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Ottolinger SS17 campaign
Ottolinger SS17 campaignPhotography Lukas Wassmann, styling Marc Goehring

Bringing the spirit of Berlin to the Swiss countryside

After their SS17 show in NY, the designers behind Berlin-based label Ottolinger discuss their latest imagery

The Swiss countryside is a lot of things – beautiful, quaint, serene – however it is decidedly not fashion forward. Well, until now. Swiss design duo Ottolinger (made up of Christa Bösch and Cosima Gadient) reside in Berlin but decided to shoot their SS17 campaign, shot by Lukas Wassmann and styled by Marc Goehring, in their native country, juxtaposing cutting-edge design with sleepy surroundings. The rural, sparsely populated vistas provided the perfectly placid backdrop for the abstract and high-shine looks of their newest collection. Turns out some things look even better when worn atop a tractor… We spoke to the designers about their vision for the brand, how living in Berlin inspires them, and showing at New York Fashion Week.

What’s the story behind the name Ottolinger?

Ottolinger: It was the name on the doorbell of our first studio. To receive packages we had to use Ottolinger as the recipient. After a while we just got really into the name and started calling ourselves Ottolinger. It was a pragmatic choice.

You’re currently based in Berlin – how does the city inspire you? Do you see yourselves relocating any time soon?

Ottolinger: We’re not thinking about relocating – it’s perfect for now. We decided to move here because we have so many friends here and they are also our main inspiration. Berlin gives us a lot of freedom and we can focus our work here.

Why did you return to NYC this season? 

Ottolinger: MADE asked us to be part of their program, which generously gave us a chance to have our own show in New York. Without them it would not have been possible for us to show our third season in New York. And we love New York.

Could you break down some of the references behind the collection?

Ottolinger: It’s mainly things that we would wear ourselves but we would also manipulate the fabrics to play with the word ‘couture’. We handcrafted a lot of things and also made things to be rough but still chic and kind of sexy.

How does that tie into your overarching vision for the brand?

Ottolinger: We want to create our own world with every collection but of course these worlds or collections are somehow connected. We go from collection to collection and love to create something new. We look at things in terms of ‘Would we wear this?’ We have fittings and basically ‘test’ our own clothes. Over time what we love to wear evolves and with it also does our design process.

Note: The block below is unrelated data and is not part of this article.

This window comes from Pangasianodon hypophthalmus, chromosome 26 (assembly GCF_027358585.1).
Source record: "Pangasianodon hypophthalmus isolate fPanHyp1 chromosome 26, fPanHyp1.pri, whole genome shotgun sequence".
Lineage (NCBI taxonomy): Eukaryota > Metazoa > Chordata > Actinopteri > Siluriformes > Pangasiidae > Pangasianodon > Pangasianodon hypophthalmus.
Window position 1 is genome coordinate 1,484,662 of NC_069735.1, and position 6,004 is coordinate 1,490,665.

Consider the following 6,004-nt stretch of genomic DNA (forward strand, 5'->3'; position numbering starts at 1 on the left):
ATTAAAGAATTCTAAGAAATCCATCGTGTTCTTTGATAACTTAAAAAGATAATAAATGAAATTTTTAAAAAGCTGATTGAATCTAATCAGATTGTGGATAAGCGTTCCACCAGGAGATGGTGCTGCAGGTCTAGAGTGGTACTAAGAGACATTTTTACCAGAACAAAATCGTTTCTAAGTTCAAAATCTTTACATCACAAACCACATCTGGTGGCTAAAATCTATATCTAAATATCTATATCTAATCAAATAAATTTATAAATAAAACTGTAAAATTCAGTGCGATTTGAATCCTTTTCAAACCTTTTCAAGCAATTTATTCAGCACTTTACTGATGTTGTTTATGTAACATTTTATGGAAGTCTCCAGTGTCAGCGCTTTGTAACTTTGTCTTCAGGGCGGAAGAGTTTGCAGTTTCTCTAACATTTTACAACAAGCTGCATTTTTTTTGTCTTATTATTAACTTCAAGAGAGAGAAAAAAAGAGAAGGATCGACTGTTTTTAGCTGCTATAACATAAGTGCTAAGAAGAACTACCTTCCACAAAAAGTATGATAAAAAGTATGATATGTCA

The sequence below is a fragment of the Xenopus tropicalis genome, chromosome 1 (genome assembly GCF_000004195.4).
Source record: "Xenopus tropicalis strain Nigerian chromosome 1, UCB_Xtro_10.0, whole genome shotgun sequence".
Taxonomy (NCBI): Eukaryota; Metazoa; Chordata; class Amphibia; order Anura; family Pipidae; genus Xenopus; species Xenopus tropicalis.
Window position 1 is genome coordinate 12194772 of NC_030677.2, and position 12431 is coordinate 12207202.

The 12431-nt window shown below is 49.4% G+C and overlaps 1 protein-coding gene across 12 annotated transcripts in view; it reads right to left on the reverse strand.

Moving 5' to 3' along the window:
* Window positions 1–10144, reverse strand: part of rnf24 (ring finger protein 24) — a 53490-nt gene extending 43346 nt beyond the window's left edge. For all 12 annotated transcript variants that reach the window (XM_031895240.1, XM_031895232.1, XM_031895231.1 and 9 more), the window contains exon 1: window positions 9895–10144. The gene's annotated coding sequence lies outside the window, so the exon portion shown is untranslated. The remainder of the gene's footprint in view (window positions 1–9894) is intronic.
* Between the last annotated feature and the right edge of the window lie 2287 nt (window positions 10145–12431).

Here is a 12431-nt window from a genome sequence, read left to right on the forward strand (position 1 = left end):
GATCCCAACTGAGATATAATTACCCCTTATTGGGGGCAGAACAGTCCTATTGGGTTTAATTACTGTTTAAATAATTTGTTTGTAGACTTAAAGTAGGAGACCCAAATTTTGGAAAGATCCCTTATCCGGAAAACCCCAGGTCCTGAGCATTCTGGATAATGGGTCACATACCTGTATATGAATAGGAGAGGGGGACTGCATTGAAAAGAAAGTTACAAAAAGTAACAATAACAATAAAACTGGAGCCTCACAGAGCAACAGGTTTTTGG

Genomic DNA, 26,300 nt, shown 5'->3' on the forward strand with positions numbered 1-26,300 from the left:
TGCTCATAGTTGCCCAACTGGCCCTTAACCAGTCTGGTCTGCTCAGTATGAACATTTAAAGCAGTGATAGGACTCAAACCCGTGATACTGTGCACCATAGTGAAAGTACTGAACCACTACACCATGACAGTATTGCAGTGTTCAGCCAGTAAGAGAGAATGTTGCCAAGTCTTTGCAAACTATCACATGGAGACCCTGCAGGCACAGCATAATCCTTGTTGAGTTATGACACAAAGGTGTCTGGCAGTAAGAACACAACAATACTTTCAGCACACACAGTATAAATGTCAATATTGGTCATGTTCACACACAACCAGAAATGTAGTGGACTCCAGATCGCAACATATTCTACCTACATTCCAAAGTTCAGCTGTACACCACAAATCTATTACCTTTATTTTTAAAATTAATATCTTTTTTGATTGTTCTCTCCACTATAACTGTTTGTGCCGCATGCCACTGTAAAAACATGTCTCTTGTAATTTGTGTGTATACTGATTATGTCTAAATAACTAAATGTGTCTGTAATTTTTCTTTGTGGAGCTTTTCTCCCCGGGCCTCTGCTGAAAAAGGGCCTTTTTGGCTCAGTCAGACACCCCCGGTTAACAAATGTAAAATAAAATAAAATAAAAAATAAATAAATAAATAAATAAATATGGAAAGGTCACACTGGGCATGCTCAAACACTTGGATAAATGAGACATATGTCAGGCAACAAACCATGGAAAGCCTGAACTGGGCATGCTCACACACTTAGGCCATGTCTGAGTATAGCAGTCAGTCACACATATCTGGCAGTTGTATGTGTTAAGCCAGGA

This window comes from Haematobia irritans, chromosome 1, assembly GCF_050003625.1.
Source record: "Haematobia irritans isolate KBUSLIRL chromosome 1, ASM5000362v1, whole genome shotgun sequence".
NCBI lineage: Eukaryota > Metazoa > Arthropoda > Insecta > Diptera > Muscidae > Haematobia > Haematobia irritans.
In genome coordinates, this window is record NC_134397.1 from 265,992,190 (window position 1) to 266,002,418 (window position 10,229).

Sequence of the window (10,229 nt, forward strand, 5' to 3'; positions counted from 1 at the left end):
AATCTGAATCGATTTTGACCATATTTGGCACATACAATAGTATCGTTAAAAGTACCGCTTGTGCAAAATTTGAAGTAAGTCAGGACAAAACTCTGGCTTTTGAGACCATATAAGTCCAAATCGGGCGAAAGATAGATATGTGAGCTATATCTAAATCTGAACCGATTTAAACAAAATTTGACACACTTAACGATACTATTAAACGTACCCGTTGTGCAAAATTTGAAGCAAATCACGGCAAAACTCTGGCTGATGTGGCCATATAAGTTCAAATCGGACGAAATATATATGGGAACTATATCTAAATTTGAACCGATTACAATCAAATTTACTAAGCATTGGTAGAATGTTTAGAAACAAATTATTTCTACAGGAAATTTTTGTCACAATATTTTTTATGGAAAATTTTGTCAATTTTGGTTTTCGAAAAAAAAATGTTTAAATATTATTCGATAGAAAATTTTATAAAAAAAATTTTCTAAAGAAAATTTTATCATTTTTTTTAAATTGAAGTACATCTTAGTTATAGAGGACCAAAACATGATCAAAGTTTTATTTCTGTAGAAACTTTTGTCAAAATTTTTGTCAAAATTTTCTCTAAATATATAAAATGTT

“It’s mainly things that we would wear ourselves but we would also manipulate the fabrics to play with the word ‘couture’” – Ottolinger

You have several PVC pieces and tied-up materials in your collection. Was S&M a source of inspiration?

Ottolinger: No, we didn’t really conceptualise why would use specific fabrics and textures. Rather we would think about how certain fabrics complemented others in the collection. It was more like trying to build a collage. We like to have ‘misfit’ pieces, when a material is almost right but then doesn’t quite fit in with the rest of the collection. That’s why used the PVC.

Your campaign was shot in the Swiss countryside. Why did you decide to use this backdrop? 

Ottolinger: The campaign was shot at Christa’s parent’s place, that’s where she grew up. We chose it because we both like this idea of how this woman in this get-up and fabrics doesn’t really fit in, which ties into our love for the ‘misfit’ subject. It’s also honestly just really beautiful there – the Swiss Alps. Much as it can be considered corny or tacky, we’re really attached to this background.

How did working with Marc Goehring come about?

Ottolinger: We met in Berlin through friends and he would wear our clothes, then one thing led to another and we decided to work together on the editorial. It actually wasn’t the first thing we did together so working together just came really naturally to us. He made people feel really comfortable on set and he just has a really great eye in terms of fabrics and colours. Also him and our photographer have a great vibe together so we would just leave them alone at times. He would challenge us to look at things from another perspective, which helped us get a variety of looks during the shoot.  

How do you complement each other during the design process? What are your strengths and weaknesses?

Ottolinger: Our work is a constant dialogue. There are no rules – one of us starts with something and the other person finishes it. We’re really attached to the materials so we try to do a lot of drapings and work in 3D. We’re constantly having a conversation and challenging each other.